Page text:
Matthews China Small Companies Fund
Navigating change and finding opportunity in the world’s second largest economy
Market Insights from Portfolio Manager Winnie Chwang
This Fund has a focus on China’s small companies—could you explain the investment idea behind this? Why China? Why small cap?
Small-cap companies in China are at the forefront of the country’s economic shift away from fixed asset investments toward innovation, consumption and services and actively participate in the growth of China’s new economy sectors. Smaller companies in China may lack access to capital, meaning they must be more competitive, innovative and capital-efficient than their larger peers both to survive and thrive. This capital efficiency has the potential to drive a strong return on invested capital.
We believe China’s small-cap companies have the entrepreneurial spirit and flexibility to recognize and respond to changing local market trends, including changing patterns of consumption. In our opinion, small companies provide opportunities for higher growth at lower valuation because they are less well-known. This allows active managers to uncover opportunities among high-quality companies with good corporate governance at lower valuations.
The Fund performed very strongly last year—what were the drivers?
Our focus on finding innovative and capital-efficient small companies that are relatively insulated from macroeconomic uncertainties served us well during the year for the Fund. One reason that China’s small companies stood out in the year was their focus on domestic demand and opportunities.
China’s effective handling of the pandemic meant that its domestic economy re-opened much more quickly than other large economies globally. The rapid changes brought about by the pandemic created opportunities for innovative businesses to grow and consolidate market share. Our stock selection in the information technology, health care, consumer staples and industrials sectors were notable contributors in 2020. We continue to focus on innovative, efficient and sustainable growth companies, with an emphasis on businesses oriented toward domestic demand and rising income levels.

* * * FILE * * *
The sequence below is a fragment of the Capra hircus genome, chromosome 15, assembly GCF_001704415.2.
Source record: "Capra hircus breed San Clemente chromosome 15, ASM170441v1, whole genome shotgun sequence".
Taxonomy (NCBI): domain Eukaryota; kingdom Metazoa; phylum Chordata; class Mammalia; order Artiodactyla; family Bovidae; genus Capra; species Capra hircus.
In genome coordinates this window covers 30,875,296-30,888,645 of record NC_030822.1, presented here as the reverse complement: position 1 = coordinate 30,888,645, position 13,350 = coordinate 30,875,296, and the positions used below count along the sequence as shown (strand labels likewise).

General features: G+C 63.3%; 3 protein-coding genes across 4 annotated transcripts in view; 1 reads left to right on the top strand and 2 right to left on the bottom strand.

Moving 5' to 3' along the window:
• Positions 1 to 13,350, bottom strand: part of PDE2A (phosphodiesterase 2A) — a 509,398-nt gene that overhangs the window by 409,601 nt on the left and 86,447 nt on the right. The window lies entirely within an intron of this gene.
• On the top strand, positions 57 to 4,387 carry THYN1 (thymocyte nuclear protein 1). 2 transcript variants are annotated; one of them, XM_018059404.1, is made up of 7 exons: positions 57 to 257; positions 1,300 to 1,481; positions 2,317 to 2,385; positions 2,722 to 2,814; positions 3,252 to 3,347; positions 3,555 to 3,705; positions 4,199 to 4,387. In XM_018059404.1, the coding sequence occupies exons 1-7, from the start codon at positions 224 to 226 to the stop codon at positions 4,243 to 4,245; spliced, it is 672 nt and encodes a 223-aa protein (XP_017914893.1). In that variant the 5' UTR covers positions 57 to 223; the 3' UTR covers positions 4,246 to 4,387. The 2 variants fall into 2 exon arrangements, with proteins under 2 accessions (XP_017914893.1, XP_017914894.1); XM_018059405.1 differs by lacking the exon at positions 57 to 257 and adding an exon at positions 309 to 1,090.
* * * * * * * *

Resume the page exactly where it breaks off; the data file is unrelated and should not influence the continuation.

What investment themes do you like in the China equity universe?
We believe sectors such as industrial automation, consumer, health care and technology are among the most attractive from a secular growth perspective. Rising incomes continue to fuel the trend of consumer upgrades and sustain demand for premium consumer goods. Given the country’s aging demographic shifts and increasing wages, more robotics and automation solutions are used in today’s factories and provide interesting opportunities. We also see opportunities in many areas of technology and health care, spurred by a continued influx and a growing critical mass of talents in China. One key area we like is hyper-connectivity and the development of technological innovation in domestic firms, also known as indigenous tech innovation.
China’s large local market presents an unprecedented opportunity for small businesses to scale up quickly on the technology curve in areas such as data, semiconductors, productivity tools and software. This opportunity represents a “catch-up” story, where some companies can potentially gain market share quickly. In health care we are seeing pharmaceutical companies increasing their research and development spend substantially in efforts to pivot towards more innovative drugs. Finally, there are opportunities associated with a “greener China”—in our view renewable energy and Electric Vehicles can help China achieve its energy self-sufficiency plans. As always, we continue to look for attractive long-term growth opportunities driven by the Chinese consumer.